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June 30, 2008



Models are only useful if what they expect is what happens, the problem is when something else happens. As stupid as this sounds, it is at the very heart of the fallacy of models. A model might make sense in an artistic way, but for any real application you cannot ever say that it is correct, only that it is useful.

Let's give a real life example. If you model your weather observations with a nice curve, and omit the extreme temperatures that occur a couple of unpredictable days every year, you will miss the melting of the polar ice caps. Your model might make sense for simplifying the observations and might work most of the time for predicting the next day's temperature; but we will eventually face the painful consequences of the poor-grounded confidence in it.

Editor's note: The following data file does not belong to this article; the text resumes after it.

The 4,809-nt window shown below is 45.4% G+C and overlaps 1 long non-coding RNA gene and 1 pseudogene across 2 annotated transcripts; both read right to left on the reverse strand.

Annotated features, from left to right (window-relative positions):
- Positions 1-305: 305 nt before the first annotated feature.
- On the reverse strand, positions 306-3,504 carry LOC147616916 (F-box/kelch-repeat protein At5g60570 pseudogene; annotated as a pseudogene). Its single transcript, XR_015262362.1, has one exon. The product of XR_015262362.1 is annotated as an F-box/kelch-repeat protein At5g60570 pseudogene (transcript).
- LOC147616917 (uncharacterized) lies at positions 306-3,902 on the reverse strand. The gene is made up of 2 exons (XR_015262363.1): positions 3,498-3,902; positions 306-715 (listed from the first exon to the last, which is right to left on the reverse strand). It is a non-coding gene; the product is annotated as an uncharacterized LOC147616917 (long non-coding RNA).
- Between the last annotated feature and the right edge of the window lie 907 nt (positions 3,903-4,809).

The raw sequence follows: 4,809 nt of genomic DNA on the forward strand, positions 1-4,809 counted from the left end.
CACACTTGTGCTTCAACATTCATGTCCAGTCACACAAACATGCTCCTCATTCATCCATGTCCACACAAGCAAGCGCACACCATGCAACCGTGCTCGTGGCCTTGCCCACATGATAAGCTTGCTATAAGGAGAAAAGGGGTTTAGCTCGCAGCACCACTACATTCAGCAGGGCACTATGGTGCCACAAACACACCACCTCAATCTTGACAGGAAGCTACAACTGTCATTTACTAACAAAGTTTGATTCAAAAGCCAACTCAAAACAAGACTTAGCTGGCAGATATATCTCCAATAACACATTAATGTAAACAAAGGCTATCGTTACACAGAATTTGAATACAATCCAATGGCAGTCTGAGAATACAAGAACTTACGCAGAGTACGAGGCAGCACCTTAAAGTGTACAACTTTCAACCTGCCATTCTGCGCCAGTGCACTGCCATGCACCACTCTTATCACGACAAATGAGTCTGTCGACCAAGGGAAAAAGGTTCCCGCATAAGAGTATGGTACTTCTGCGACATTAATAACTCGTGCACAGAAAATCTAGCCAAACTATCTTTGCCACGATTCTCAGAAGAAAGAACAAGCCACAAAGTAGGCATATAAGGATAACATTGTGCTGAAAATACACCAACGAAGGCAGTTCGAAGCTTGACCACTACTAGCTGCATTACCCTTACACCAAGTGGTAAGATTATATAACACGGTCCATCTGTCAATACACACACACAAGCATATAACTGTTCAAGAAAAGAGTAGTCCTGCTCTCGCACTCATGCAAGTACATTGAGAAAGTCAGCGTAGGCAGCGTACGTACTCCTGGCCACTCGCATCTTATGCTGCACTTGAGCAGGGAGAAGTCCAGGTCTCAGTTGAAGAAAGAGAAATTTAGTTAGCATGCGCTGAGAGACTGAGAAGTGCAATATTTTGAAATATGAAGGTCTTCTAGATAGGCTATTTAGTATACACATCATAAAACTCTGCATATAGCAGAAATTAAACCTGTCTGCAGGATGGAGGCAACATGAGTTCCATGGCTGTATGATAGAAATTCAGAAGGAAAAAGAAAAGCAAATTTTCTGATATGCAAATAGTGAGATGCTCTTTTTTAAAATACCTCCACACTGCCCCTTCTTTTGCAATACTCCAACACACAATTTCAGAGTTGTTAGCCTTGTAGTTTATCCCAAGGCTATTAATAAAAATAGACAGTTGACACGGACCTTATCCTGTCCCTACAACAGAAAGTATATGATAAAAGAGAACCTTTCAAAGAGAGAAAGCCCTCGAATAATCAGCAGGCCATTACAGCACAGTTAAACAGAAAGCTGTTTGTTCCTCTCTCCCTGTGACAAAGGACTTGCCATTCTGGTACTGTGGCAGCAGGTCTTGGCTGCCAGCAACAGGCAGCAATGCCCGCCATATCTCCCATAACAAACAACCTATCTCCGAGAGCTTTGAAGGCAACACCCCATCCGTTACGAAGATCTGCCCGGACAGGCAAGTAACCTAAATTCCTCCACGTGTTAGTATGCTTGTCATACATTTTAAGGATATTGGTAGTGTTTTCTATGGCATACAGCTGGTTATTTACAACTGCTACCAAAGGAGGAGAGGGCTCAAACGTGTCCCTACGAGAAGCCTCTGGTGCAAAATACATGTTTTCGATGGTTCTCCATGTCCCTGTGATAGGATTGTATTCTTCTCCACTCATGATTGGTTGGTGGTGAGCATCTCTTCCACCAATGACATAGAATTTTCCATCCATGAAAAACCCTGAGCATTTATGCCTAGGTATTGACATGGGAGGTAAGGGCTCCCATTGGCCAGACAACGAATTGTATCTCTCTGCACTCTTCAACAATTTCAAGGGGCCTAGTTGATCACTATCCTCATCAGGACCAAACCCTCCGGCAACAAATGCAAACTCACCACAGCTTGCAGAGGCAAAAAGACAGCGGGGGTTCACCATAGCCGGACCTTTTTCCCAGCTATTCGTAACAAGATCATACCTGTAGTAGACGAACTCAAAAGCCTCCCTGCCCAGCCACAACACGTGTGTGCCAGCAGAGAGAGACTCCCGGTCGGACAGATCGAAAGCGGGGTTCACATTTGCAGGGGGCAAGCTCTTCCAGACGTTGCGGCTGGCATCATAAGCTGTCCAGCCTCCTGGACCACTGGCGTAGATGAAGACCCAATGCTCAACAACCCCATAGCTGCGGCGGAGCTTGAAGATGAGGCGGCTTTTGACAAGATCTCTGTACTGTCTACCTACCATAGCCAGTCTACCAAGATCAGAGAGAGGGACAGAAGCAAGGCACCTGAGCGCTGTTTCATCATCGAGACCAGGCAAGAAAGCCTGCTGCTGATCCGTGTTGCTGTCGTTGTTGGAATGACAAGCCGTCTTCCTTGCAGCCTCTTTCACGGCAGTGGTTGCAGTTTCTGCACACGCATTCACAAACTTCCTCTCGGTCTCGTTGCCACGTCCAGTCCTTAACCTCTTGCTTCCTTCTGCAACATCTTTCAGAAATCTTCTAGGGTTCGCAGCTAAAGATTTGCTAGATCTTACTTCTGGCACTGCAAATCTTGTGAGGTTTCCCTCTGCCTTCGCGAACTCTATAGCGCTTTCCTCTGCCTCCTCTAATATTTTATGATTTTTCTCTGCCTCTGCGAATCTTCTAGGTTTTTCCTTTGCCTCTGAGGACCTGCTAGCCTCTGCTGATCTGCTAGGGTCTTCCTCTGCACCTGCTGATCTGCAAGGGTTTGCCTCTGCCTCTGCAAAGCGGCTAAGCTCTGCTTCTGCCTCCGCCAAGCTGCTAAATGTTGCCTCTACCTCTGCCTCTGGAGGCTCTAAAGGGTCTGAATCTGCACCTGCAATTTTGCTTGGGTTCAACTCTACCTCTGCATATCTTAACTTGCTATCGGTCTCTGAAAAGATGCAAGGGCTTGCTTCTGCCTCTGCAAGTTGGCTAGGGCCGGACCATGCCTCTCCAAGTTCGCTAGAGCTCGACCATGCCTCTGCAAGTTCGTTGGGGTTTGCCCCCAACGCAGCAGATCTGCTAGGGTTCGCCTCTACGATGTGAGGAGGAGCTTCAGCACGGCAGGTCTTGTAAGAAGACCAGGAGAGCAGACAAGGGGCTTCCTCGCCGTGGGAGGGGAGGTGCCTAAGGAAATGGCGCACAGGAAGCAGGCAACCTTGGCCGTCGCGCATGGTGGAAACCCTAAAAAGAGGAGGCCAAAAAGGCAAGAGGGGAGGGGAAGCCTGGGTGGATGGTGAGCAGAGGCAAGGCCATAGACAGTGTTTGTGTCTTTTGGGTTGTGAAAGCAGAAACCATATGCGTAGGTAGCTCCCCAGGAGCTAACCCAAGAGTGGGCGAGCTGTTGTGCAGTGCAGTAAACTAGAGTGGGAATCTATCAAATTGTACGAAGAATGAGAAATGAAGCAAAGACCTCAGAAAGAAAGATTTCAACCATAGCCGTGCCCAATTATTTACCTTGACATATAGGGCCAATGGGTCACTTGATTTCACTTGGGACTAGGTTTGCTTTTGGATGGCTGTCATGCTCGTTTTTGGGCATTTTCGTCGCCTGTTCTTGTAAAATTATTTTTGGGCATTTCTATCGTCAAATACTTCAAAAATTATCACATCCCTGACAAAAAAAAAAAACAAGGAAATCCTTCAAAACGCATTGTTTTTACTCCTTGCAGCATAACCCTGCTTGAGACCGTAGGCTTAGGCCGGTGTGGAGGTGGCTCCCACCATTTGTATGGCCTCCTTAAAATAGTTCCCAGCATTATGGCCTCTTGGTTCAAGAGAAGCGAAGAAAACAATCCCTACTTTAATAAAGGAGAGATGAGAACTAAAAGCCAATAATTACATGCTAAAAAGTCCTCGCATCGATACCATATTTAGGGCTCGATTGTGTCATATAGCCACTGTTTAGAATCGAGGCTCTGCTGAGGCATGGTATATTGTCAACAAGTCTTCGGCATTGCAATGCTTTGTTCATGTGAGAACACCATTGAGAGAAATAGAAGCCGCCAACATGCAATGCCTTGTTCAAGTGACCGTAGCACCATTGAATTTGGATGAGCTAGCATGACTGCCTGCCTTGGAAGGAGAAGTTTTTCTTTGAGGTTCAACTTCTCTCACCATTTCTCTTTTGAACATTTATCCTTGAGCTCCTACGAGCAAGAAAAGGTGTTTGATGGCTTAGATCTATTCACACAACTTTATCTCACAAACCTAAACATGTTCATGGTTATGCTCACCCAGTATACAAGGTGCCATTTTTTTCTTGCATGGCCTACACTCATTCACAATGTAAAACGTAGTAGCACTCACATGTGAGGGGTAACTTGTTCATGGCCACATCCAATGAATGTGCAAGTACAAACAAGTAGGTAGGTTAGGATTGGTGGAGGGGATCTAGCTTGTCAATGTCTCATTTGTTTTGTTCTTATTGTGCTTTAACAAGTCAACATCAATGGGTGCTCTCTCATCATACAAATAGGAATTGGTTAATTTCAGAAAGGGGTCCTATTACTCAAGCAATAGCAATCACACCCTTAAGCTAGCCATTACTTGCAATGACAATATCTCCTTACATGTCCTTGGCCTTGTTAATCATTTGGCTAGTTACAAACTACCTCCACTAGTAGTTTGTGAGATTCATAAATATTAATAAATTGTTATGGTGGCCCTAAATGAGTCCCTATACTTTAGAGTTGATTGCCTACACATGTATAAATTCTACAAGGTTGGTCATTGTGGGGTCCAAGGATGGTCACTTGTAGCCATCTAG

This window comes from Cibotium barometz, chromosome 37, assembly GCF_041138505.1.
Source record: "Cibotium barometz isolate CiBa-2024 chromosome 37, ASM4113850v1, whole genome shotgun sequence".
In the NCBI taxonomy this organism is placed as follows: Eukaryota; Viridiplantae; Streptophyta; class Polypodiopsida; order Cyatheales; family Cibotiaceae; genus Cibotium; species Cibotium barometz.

I like the example about the rocket, it nicely summarizes the misconception about models. Saying that without models we could not have sent a rocket to the moon, is forgetting about thousands of unsuccessful rocket launches that preceded the one successful mission. It is the ultimate in unfairness to the people who have spent their blood and tears to put the rocket into the sky; also oversimplification and forgetfulness that builds false confidence in models...

Models are beautiful, you can hang them on your wall like a landscape painting; but don't try to climb into the damn thing.

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